Reflections on TEC & Its “Communications”
If you’ve been reading my blog for a while, you know that I have occasionally ranted about the supposed news and communications functions of the Episcopal Church. It wasn’t always like that. In fact, it’s only been in the last couple of years.
There was a time when I was a hearty supporter of the Communications office. But that was before Anne Rudig was hired to manage that division. That was before the Board of Governors expressed its severe displeasure about our Communications office. That was before our church fired most of its best journalists and forced most of the others out.
Recently, I have been forced to ponder why the heck I am so angry at TEC’s “Communications” office. Of course, I ponder in verbosity. So this is long. Read it if you are not prone to narcolepsy. If you read the whole thing, I would appreciate your telling me what you think of the Episcopal Church’s “communications” strategy. Do you think it’s as bankrupt and ineffectual as I do? Tell me … one way or the other.
From 2003 to 2006, the Episcopal Church scarcely said a peep. We let others talk about us. We didn’t say what we were about. Our journalists must have been under a gag order. I remember e-mailing TEC in 2004, asking them where the heck I could get news. Sadly … and honestly … that Church Center staff member sent me to a news site far from 815 2nd Avenue. And that person was right: Other sites were carrying more news than my own Church was.
After the gavel came down at the end of GC06, many of us were dismayed about B033 and the fact that the Episcopal Church had let the dissidents (inside and beyond the US) frame the story. I wasn't "inside" of church politics, but it seemed that Presiding Bishop Frank Griswold just wasn't willing to let the Episcopal Church tell its story.
Tom Woodward, Bill Coats, David Fly, and several others met during GC06 and talked about the need to tell our story. That led to the creation of the Episcopal Majority website
... at a time when our official communications staff seemed to be gagged. In the absence of good journalism from Church Center, we folks determined to tell the story of the the Episcopal Church and to counter the lies being told by the schismatics. We posted essays that articulated the orthodox and mainstream views of Episcopalians. We took on the right-wing-nuts who were charging our church with heresy. Deacons, priests, and bishops (and a couple of primates) asked me to post their essays. As did GC deputies. And many laypeople. I received many e-mails from people who were grateful that someone was finally speaking up for the Episcopal Church ... and many of those "someones" were leaders of our church speaking intelligently and persuasively. We frequently had over 1,000 hits per day on that site.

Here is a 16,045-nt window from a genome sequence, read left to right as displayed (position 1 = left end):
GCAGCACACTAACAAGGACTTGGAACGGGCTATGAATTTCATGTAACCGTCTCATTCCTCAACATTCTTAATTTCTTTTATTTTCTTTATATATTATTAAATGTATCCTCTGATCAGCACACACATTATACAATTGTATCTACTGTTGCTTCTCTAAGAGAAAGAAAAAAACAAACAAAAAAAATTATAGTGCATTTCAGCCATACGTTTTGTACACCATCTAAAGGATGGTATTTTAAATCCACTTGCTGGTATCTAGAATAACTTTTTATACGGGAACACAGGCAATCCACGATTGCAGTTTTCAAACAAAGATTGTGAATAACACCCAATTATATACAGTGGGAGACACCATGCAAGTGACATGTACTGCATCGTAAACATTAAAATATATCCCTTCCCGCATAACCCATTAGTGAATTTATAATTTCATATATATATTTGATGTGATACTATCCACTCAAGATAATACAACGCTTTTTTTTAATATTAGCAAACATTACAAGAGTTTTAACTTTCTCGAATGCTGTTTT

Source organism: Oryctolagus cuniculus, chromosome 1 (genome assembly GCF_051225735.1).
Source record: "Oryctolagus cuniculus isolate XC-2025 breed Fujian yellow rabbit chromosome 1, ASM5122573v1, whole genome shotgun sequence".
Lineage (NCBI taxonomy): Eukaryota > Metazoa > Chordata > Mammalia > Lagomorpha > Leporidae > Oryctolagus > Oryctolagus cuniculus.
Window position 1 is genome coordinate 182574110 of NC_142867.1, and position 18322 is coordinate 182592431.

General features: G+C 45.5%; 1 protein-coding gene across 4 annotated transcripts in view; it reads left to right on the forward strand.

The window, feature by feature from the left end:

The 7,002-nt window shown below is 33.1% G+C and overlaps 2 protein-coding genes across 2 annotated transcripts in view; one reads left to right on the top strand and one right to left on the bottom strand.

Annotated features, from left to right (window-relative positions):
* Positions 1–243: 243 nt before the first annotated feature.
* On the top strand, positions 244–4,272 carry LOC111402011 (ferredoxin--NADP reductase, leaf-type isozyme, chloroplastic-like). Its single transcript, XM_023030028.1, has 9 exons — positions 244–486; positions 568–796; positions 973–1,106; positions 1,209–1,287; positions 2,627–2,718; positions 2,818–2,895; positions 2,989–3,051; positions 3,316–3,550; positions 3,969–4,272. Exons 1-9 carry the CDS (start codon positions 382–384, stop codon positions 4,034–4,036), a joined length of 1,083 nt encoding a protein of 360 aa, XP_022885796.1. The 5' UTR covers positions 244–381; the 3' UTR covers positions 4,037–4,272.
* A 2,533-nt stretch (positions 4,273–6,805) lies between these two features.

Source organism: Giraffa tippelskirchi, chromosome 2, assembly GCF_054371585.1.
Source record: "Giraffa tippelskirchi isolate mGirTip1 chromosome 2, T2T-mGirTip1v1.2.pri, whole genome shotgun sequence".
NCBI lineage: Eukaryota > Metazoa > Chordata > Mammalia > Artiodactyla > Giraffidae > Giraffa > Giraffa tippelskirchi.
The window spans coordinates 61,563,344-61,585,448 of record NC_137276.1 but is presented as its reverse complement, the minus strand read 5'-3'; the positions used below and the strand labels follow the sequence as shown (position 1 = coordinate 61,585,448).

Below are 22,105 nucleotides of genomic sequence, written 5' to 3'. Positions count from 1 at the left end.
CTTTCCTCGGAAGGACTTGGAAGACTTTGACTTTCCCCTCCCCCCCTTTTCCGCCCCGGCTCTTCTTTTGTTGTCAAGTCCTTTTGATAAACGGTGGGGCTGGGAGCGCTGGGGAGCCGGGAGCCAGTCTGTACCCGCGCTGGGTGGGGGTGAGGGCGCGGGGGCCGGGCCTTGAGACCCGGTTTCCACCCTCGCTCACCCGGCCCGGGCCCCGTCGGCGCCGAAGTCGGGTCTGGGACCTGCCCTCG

Then ... in the early days of Katharine Jefferts Schori's tenure as Presiding Bishop ... it seemed that there was a resurrection for the communications function of our church. Our professional journalists began to do some very good reporting. Not merely "sweetness-and-roses" public relations or press releases, but giving the lie to those who lied about us. I would say they were doing a great thing I think of as "advocacy journalism" -- not the pablum of PR, and not just flat "reporting," but journalism that tried to tell the truth and not just the facts. Jan Nunley's EpiScope
was a thing of beauty and a breath of fresh air! (I observe that website now is virtually dead, as it hasn’t posted a thing since November 2009; when Jan was in charge, we got daily news.) Back in those early days of the new Presiding Bishop, KJS did webcasts, receiving questions from all over our church and the world. She seemed to be opening our church to the world. She was communicating to us. She was willing to take on the lies from the schismatics. It seemed to me that the Episcopal Church was finally telling its story!